My experiments have led me to believe that cables sound different because of ultrasonic currents in the cable due to oscillation; this masks the audio information that the cable is passing between units.

This is similar to what happens when the bias is set too high on the recording head of a tape recorder. Distortion of the audio occurs, but it is somewhat subtle and the cause may not be immediately apparent.

The reason that this occurs would seem to be the fact that the output circuit of unit A (a CD player, for example) contains some inductance and capacitance, and the input circuit of Unit B also contains some inductance and capacitance. The capacitance and inductance of the cable, when connected between the two units, forms a very complex LCR network in combination with the two units; this creates the very real possibility of ultrasonic oscillations on the cable, whose magnitude is significant in relation to the signal passing through the cable.

It should be noted also that differences in the design of the internal circuitry of units A and B relative to ground is a major issue, which also will contribute significantly to the problem.

It is also worth mentioning that BALANCED cables are essentially immune to these problems of which I speak, for reasons that are obvious to any engineer; the balanced signal wires have a design that makes them independent of the ground wire, and furthermore the balanced circuit that receives the signal rejects all common-mode noise, oscillations or otherwise. Unless otherwise specifically noted, everything I am saying about "cables" here refers to unbalanced cables only.

Perhaps my most dramatic experience with cables in a simple listening situation was about 10 years ago when I purchased my Sony SCD-777ES SACD player. When I first hooked it up to my preamp, which was an Audio Research LS-1B at that time, I thought that the CD player was a defective unit; the sound quality was just godawful! I had used the cables included to hook it up; thay had gold-plated RCAs and seemed as if they might be suitable...wrong.

After several days of trying various cables, I could clearly hear about 4 different levels of performance from 7 different cables that I tried. Some were my own manufacture, using teflon-insulated silver aerospace surplus cable, some were manufactured. The ones that ended up giving by far the best performance were Audioquest cables with a "floating" shield that was only terminated at the preamp end, separate from the two signal conductors.

My wife and others present had NO difficulty discerning the difference in sound quality; it was NOT subtle.

The idea that cables cannot make a difference in sound quality is absolutely ridiculous to me; I have personally experienced it too many times for that idea to be credible.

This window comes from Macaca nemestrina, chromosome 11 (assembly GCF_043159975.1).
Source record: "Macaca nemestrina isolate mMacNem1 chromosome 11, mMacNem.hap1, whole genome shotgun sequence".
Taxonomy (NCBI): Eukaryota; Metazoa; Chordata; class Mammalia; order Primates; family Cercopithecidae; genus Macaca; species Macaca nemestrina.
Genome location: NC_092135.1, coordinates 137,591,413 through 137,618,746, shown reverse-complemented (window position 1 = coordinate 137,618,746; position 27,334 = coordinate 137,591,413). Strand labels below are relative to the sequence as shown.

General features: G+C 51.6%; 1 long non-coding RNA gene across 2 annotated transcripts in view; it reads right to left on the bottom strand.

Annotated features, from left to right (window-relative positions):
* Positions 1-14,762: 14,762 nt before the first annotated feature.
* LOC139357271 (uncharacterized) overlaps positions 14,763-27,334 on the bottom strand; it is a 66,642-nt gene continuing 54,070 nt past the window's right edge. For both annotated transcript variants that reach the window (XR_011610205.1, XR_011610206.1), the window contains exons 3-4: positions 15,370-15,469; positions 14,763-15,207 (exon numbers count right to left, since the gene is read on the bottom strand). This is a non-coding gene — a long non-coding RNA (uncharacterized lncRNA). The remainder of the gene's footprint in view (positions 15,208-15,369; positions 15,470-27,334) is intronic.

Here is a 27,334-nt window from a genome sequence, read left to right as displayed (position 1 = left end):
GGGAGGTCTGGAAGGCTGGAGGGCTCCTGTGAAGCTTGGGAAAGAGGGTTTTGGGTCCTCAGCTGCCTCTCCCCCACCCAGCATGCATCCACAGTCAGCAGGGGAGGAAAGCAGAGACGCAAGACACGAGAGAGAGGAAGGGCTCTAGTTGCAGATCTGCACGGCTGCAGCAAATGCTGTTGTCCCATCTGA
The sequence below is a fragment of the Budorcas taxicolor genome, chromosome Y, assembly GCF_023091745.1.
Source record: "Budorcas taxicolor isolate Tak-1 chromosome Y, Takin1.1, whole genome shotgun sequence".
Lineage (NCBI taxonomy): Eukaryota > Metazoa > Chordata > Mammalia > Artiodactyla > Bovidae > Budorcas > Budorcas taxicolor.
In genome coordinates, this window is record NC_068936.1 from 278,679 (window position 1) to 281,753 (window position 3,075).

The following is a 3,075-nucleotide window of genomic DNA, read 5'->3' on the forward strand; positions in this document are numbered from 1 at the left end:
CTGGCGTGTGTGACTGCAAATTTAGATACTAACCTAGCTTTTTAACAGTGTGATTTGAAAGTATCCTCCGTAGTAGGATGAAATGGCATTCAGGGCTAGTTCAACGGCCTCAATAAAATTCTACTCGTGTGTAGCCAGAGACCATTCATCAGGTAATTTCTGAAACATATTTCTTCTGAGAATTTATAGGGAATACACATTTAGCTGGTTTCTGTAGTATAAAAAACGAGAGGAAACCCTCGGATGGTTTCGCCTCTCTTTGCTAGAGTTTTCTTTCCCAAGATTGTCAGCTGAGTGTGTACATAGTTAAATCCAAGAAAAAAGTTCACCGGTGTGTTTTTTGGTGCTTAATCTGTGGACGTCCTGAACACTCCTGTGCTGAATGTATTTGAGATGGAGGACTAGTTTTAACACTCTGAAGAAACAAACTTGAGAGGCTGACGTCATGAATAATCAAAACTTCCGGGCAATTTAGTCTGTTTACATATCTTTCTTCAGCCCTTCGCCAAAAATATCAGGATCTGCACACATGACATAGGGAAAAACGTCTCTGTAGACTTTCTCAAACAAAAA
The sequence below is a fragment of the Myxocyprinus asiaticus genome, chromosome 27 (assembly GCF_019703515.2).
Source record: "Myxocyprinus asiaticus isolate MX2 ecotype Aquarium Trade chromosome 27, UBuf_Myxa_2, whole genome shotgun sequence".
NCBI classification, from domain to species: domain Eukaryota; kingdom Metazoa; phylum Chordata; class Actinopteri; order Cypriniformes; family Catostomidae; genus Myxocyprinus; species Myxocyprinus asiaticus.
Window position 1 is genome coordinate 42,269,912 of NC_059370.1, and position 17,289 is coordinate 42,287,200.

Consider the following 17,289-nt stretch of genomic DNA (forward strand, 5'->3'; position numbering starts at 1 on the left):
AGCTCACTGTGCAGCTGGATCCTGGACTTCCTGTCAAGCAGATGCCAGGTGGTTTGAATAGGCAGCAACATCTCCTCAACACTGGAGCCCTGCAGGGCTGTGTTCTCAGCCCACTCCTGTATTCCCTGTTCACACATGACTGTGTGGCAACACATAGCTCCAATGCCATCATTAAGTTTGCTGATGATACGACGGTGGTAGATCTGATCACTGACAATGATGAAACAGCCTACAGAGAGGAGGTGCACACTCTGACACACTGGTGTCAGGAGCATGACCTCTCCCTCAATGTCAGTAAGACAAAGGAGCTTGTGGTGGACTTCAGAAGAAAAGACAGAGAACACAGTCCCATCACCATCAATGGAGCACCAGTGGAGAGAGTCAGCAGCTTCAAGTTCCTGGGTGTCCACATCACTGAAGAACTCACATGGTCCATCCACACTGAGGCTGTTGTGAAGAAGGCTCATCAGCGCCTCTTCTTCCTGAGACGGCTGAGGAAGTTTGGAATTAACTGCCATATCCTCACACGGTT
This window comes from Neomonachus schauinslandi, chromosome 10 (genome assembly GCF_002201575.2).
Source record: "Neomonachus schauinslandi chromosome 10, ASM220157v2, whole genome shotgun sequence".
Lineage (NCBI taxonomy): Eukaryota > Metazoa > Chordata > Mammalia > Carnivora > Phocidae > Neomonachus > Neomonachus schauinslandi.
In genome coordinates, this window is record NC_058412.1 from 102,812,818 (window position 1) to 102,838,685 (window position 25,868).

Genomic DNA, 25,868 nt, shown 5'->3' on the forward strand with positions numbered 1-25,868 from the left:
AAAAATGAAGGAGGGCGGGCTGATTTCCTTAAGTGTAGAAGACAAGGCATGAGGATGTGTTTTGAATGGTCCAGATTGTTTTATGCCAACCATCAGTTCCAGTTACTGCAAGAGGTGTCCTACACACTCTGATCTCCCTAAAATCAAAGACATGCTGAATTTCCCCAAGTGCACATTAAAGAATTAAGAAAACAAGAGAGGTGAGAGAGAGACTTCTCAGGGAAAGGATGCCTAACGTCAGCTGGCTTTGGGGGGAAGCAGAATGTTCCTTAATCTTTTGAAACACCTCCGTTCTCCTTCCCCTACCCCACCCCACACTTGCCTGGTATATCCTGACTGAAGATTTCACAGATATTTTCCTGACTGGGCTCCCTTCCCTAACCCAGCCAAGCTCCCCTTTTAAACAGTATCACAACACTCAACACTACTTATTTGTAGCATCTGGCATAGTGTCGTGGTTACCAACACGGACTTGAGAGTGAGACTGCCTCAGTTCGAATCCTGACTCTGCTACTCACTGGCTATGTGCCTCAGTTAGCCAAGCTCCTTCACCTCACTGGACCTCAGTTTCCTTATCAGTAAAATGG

Two other things that I find ludicrous, based on 40 years of critical listening experience, are:

1) any statement that describes the "sound" of a particular (unbalanced) cable. In my experience one can only describe the sound of a certain cable when it is used between a SPECIFIC source and a SPECIFIC preamp or integrated amplifier. A cable, in and of itself, has no characteristic sound.

2) The idea that there are differences in sound quality in BALANCED cables. I have never heard any difference whatsoever between one balanced interconnect and another. Balanced interconnects provide a foolproof interface between units in every case...even when they are as long as 30 feet.

Buddha
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Re: Well, this should be non-controversial: Cable experiment at


Quote:

Quote:
"Just so long as I know which cable it is, I can tell you how it sounds...every time! Otherwise, the evil spirits of uncertainty drive me to deafness."

Let me guess, that's a "quote" you just made up just now? Or, I should say, that's more shit you just made up to CYA.

Dance, Buddha, dance, you're playing your song - but don't let go of that ideology or you'll hurt yourself.

ROTFLMAO!!!

Why is everyone on "your side" explaining what Winer means? He knows how to post.

Not dancing, Jan.

Ethan may be wrong about instanaeous DBT testing with musical sources, but his expectation that listeners should be able to hear differences in a consistent manner without being told in advance which product they are hearing is reasonable. Not really an egregious position. Now, his ideas on other fronts may be, but on that, I give him credit.

I started the thread pointing out that people heard differences between interconnects, and that they could do this without knowing which cable they were listening to - something that Ethan likes to insist happen before he will acknowledge differences, and something that too many subjectivists seem to fear more than vampires fear sunlight.

The only dancing required is that done by those who still insist that name/rank/serial number be known before listening/reviewing in order to form a consistent impression of something's sound.

I see no justification for that position, and a relatively random grouping of audiophiles doing a pretty casual listening test made the answer quite clear - bilnd listening does not lead to deafness.

By the way, ROTFLMAO is not exactly discourse. Maybe you could go back to your nonsequitir AL GORE stuff for variety?

As for CYA, there's nothing to cover. You are seeming to drift in and out of attention on this topic, as others are pointing out.

Snap out of it.

Jan Vigne
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Re: Well, this should be non-controversial: Cable experiment at


Quote: